And John Murtagh whose childhood home was bombed by the Weather Underground because his father was a judge presiding over a trial involving the Black Panthers.

So, guys, welcome aboard. Thanks for being with us.

Mr. Grathwohl, you — you infiltrated this group. You were there when, in fact, Bill Ayers was there. He had given you — because I have talked to you before, he had given you specific details, even told you to pick the location of where to set off the bomb, showed you how to build bombs. Give us the details of your life with Bill Ayers.

LARRY GRATHWOHL, FORMER FBI INFORMANT: Well, when the group went underground in early 1970, Bill was one of the members of the central committee. He was assigned people to the cells in various cities throughout the United States.

I was assigned to Detroit and we were planning to bomb the DPOA building in the 13th Precinct. He told us what the bomb should contain, (INAUDIBLE) staples and nails in order to injure people and kill them. When I protested that one of the bombs would destroy a restaurant, Bill said, well, sometimes innocent people have to die in a revolution.

So his position that he never tried to intentionally hurt anyone is simply not true.

HANNITY: He's a liar. Yes, so, but.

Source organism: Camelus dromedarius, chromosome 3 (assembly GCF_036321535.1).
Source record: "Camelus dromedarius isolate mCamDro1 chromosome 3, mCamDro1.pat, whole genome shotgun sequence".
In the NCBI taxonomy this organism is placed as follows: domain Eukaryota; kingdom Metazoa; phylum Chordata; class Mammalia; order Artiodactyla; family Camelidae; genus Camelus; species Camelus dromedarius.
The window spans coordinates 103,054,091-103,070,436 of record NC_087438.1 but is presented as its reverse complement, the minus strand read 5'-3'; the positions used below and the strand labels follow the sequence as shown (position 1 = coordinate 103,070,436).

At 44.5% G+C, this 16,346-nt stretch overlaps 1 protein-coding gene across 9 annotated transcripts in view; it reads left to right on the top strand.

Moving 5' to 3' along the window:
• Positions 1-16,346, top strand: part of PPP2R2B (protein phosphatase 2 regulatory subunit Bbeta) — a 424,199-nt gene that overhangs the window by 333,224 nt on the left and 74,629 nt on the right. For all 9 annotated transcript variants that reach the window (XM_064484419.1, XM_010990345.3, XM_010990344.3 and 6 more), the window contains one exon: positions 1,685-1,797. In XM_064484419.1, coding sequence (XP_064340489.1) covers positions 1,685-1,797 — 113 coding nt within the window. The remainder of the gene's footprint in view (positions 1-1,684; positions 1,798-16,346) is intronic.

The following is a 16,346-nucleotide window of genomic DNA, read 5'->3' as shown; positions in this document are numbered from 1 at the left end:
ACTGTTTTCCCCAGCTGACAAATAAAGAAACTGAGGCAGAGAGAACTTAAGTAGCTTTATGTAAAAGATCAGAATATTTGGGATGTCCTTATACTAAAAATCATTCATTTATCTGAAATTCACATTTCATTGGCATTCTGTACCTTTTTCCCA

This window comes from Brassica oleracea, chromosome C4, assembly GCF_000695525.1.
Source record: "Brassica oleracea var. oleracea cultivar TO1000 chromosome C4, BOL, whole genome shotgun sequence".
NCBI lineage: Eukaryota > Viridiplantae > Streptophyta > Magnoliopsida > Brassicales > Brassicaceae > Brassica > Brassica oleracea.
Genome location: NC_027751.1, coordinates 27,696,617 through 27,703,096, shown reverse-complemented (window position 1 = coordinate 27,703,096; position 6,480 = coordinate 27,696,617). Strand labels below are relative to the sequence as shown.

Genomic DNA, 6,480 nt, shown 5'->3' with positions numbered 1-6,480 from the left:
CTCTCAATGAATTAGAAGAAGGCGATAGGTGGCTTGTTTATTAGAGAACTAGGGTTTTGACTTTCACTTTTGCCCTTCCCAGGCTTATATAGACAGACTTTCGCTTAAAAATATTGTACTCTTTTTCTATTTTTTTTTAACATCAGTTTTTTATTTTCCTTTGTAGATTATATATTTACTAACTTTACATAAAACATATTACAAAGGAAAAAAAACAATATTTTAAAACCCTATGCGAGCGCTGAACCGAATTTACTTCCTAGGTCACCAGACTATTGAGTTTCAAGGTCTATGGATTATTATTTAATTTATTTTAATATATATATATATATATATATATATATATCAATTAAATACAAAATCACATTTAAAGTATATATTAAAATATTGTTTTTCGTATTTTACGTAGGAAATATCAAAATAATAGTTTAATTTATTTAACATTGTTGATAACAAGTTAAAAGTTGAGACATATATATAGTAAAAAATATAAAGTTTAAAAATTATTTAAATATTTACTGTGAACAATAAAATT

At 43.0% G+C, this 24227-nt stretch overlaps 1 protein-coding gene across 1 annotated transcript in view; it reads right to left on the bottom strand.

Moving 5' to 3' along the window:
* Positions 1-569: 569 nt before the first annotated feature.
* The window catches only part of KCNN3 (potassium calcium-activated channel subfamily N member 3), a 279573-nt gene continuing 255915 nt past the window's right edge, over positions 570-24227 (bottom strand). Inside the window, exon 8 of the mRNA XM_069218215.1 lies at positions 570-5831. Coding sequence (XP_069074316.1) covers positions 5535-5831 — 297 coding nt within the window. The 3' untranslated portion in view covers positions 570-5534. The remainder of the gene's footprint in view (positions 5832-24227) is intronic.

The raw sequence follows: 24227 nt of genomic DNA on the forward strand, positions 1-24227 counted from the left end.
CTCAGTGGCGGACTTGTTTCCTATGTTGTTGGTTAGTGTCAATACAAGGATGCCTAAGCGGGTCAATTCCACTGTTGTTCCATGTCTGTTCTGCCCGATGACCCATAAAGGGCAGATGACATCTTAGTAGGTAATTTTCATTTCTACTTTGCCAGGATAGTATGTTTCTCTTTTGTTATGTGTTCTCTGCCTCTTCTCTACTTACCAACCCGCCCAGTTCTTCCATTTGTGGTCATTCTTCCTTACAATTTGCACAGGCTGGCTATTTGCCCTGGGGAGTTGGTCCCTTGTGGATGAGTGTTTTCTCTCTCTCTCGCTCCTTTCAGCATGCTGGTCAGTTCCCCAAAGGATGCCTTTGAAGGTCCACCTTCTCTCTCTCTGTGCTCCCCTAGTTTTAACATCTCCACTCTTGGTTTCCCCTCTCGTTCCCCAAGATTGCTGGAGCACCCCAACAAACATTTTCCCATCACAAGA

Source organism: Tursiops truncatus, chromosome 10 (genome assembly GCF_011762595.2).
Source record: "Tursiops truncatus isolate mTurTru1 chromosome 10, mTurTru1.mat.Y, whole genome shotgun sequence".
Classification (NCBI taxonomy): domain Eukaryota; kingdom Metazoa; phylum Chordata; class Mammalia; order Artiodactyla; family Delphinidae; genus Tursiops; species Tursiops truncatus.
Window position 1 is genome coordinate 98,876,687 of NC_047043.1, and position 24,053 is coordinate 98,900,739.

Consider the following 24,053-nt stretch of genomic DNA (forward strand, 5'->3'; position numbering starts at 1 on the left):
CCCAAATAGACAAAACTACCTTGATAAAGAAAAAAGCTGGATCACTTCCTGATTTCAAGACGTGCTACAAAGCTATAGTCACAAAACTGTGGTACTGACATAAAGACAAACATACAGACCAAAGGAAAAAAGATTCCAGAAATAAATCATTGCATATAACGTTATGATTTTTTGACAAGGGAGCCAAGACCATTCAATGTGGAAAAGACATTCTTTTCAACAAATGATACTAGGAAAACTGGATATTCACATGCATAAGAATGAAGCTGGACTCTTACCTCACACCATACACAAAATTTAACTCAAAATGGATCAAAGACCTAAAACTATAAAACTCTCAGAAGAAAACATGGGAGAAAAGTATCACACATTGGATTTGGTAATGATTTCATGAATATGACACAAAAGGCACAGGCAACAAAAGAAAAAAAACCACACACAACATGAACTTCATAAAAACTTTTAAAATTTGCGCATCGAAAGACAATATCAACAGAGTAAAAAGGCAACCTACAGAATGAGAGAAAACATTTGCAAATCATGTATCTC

HANNITY: In your time with them, he is, and as we can hear in this interview with Chris, and I thought Chris did a good job this morning, he is presently an unrepentant terrorist. He is a terrorist. There's no difference in sitting across, you know, the table from Tim McVeigh or an al Qaeda member, is there?

GRATHWOHL: Not in my opinion.


GRATHWOHL: And he had — the line he tries to draw that they simply were involved in property damage as I have indicated is simply not true. But even if that were the case, what's the justification for bombings? And that's a terrorism to me.

HANNITY: Well, it is. It is terrorism. I mean, as we heard in the interview with Chris this morning, you know, he doesn't regret it. He's — and he said that before. We have an image o f him stomping on the American flag.


HANNITY: Free as a bird, guilty as hell, what a great country. Then in "The New York Times" on September 11th, of all days, you know, that's a day he said I don't regret setting bombs. I wish we did more.

Now, you, John, your dad was a judge, presiding over the Black Panther trial. There were — how many bombs set outside your house?

JOHN MURTAGH, VICTIM OF WEATHER UNDERGROUND: Four bombs. February 21st, 1970. I was 9 at the time, Sean. The Weather Underground, New York cell, set four firebombs off at our house, two at the front door, two under the gas tank of the family car, trying to really create what today we call a car bomb.